We started the trading day with a fork in the road between market indices that either have high-growth tech names like NVIDIA NVDA (the Nasdaq) and those that do not (the Dow). Those narratives played through to the close, thought the blue-chip index is off session lows of -213 points. The Dow closed down -35 points, -0.11%, while the Nasdaq gained +213, +1.71%. The S&P 500 finished +0.88% and the small-cap Russell 2000 ended normal trading -0.70%.
There is still no deal on the debt ceiling; apparently this game of chicken only gets fun with a week or less before Janet Yellen’s explicitly stated deadline of June 1st — one week from today. Many current members of Congress were not even in politics the last time this stunt was attempted, back in 2011; although virtually everyone decries the possibility of a U.S. default, the fear is clearly not strong enough not to weaponize the debt ceiling, even at this late date. Markets have yet to set in any manifest fears regarding this issue.
Marvell Technologies MRVL came into Q1 earnings season with a Zacks Rank #5 (Strong Sell) and a Value-Growth-Momentum grade of D, but not only beat expectations on both top and bottom lines (albeit slightly), but forecast a big upswing in A.I.-related revenues for next fiscal year expected “to at least double” full 2023 sales expectations. The company stated that while A.I. is an emerging business, it will provide a “key growth factor” for Marvell going forward. As a result, MRVL shares are up +18% on the news.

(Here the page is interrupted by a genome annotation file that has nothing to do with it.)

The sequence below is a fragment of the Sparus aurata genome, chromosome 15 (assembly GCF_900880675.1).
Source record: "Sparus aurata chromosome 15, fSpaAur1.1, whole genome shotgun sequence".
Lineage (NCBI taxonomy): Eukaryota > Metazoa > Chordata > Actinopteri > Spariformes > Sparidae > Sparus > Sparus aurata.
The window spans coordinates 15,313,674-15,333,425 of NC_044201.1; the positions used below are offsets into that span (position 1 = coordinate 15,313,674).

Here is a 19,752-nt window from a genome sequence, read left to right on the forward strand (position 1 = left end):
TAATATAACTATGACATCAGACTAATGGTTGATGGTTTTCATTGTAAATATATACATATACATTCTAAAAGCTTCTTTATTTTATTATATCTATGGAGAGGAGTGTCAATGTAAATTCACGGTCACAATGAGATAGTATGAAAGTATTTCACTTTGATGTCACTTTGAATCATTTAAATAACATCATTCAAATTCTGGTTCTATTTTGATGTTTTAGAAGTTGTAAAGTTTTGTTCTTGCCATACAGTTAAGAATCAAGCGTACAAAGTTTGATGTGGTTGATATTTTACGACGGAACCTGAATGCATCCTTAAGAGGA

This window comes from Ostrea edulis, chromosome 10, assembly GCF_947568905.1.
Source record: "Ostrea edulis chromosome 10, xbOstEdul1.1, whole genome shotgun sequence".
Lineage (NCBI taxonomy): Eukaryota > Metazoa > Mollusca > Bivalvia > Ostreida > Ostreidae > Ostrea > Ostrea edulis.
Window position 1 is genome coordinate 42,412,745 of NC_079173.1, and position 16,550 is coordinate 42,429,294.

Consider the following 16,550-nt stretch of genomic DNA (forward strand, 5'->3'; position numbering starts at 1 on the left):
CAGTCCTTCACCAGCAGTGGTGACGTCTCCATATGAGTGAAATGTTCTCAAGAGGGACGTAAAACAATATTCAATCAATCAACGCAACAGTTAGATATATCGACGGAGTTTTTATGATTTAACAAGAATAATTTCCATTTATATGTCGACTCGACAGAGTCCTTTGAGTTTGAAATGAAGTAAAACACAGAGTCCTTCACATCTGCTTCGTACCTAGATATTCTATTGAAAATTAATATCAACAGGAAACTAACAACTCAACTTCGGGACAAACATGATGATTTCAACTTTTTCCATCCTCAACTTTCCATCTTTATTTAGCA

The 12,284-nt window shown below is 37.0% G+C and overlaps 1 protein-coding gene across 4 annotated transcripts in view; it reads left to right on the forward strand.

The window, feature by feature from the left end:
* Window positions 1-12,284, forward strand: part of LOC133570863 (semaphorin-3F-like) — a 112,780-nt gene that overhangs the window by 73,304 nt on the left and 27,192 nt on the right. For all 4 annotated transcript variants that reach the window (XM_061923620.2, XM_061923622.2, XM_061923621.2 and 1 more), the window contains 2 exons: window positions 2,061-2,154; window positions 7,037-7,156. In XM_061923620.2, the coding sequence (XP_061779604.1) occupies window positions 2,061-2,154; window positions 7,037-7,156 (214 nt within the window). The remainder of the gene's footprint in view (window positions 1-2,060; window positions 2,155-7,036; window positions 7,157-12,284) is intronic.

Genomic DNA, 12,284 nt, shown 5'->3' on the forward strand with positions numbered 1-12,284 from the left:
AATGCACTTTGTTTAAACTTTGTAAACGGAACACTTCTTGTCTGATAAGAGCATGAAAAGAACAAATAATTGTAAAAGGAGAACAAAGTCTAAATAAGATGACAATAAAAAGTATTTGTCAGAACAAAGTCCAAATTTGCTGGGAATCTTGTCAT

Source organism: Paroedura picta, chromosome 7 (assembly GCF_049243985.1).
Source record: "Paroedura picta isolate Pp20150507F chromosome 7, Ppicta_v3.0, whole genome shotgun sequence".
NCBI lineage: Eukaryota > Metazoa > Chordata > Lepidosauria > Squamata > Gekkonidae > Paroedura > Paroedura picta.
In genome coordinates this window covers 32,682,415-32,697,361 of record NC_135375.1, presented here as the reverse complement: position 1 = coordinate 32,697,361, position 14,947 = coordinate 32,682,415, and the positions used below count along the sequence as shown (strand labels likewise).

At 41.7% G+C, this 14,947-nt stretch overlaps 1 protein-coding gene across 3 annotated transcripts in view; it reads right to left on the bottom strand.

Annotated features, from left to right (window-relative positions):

Costco COST put up mixed fiscal Q3 results after today’s closing bell, outpacing expectations on the bottom line — earnings of $3.43 per share versus $3.32 anticipated — while missing on the top: $53.65 billion missed the $54.57 billion in the Zacks consensus on relatively flat same-store sales (+0.03%). Shares are up marginally in the late session, +7% year to date.
RH (RH, formerly Restoration Hardware) outperformed expectations on both top and bottom lines this afternoon: earnings of $2.21 per share versus $2.08 estimated, on revenues of $739 million which stepped nicely beyond the expected $725 million. Even though the company anticipates markdowns on products to reduce inventory, this quarter was still a bounce-back from the previous print, which was RH’s first miss in six years.
The Gap GPS swung to a positive earnings result in its Q1 report out after the close (though barely): $0.01 per share was a big move higher from the expected -17 cents. However, revenue results came in at $3.28 billion, slightly lower than the $3.29 billion estimated, and same-store sales of -3% (Banana Republic and Old Navy were lower). That said, shares are up +16% on the earnings report, after being squeezed to single digits for most of the past three months.
Friday morning brings us Personal Consumption Expenditures (PCE) for April, with expectations up slightly month over month, flattish year over year. A big negative surprise in this data may provide a “bad news is good news” moment, in that this important inflation metric may assist the Fed to make sure not to raise interest rates at its June meeting. If not, we’ll likely continue to plod along in-range as the remainder of earnings season plays out.
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